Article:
“Kars4Kids” Charity Accused Of Misleading Donors

NORTH TEXAS (CBSDFW.COM) – The national charity Kars4Kids is accused of misleading some donors and at least one North Texan is upset with the non-profit’s donation process.

CBS This Morning reports, according to the Minnesota attorney general, between 2012 and 2014, Kars4Kids raised $3 million in the state through car donations. But less than $12,000, less than one percent of what was raised, went to Minnesota kids.

“I think it’s important when people donate to a charity, that they have information in terms of where their money is going,” said Minnesota Attorney General Lori Swanson.

Ninety percent of the monies donated go to a sister organization, Oorah, a New Jersey-based charity that operates Jewish youth summer camps in New York.

“My main concern about Kars4Kids is that people don’t know what’s really happening with this charity,” said Daniel Borochoff, the president of CharityWatch.

“That’s fine if people want to raise money for orthodox Jews, but they need to be clear and state that’s what the purpose is,” Borochoff said.

Kars4Kids issued a statement addressing the allegations.

Since we are headquartered in the northeast, many of our programs and recipients naturally come from this area,” the statement reads. “We believe Minnesota residents…appreciate that their generous donations to Kars4Kids help children both in and out of state.”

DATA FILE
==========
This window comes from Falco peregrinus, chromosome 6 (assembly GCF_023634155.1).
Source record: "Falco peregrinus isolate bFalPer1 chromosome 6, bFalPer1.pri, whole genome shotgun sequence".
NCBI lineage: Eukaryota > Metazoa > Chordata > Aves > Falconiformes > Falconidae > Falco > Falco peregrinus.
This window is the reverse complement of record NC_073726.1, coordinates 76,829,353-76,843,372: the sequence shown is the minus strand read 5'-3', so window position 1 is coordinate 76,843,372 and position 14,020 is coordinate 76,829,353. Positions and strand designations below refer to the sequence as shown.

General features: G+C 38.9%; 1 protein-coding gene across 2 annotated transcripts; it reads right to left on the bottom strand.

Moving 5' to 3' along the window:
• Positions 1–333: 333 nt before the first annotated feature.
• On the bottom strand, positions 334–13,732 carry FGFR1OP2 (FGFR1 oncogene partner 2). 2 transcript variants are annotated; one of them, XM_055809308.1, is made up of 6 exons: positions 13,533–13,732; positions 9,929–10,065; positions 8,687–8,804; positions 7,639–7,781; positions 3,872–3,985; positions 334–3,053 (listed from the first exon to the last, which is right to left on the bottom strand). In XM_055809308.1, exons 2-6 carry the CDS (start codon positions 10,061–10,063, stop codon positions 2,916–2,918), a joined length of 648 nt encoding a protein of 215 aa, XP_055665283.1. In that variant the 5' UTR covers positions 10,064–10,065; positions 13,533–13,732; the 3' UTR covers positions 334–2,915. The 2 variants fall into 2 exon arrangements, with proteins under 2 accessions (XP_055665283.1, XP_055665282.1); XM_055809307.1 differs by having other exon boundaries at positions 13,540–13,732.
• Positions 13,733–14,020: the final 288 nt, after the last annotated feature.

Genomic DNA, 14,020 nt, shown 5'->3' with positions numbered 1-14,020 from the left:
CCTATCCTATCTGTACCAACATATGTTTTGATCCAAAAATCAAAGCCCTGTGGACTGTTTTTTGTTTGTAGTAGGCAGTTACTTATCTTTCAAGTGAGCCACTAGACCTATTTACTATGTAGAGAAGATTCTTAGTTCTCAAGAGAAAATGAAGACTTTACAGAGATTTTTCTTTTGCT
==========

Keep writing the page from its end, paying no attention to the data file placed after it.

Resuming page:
The 2015 budget for their ads? Seventeen million dollars, according to CharityWatch, which is even more than Kars4Kids gave to Oorah.

“So when one makes a donation to Kars4Kids, they’re basically paying for those ads,” Borochoff said.

In 2009, Kars4Kids paid settlements in Oregon and Pennsylvania after those states charged the charity with misleading donors.

CBS 11’s Consumer Justice unit talked to one North Texan who said he had big problems trying to donate a car to the organization.

John Hendrickson of Venus, Texas said he donated a Mazda RX7 to the organization in October of 2016. Hendrickson said the car was being stored at his aunt’s home in Irving.

“When I called Kars4kids, I explained that I was a 45 minute drive away, I needed notice and I would make an appointment,” said Hendrickson.

Hendrickson said he had to make the drive three seperate times before a driver showed up to take the car.

“I feel like I was jerked around,” said Hendrickson.

According to state law, Kars4Kids doesn’t have to report how much money was raised in Texas or how much money went to kids in in the state.

Kars4kids did not return CBS 11’s multiple requests for a comment.

Hendricks said the organization did call and apologized to him after CBS11 asked them to look into his complaints.

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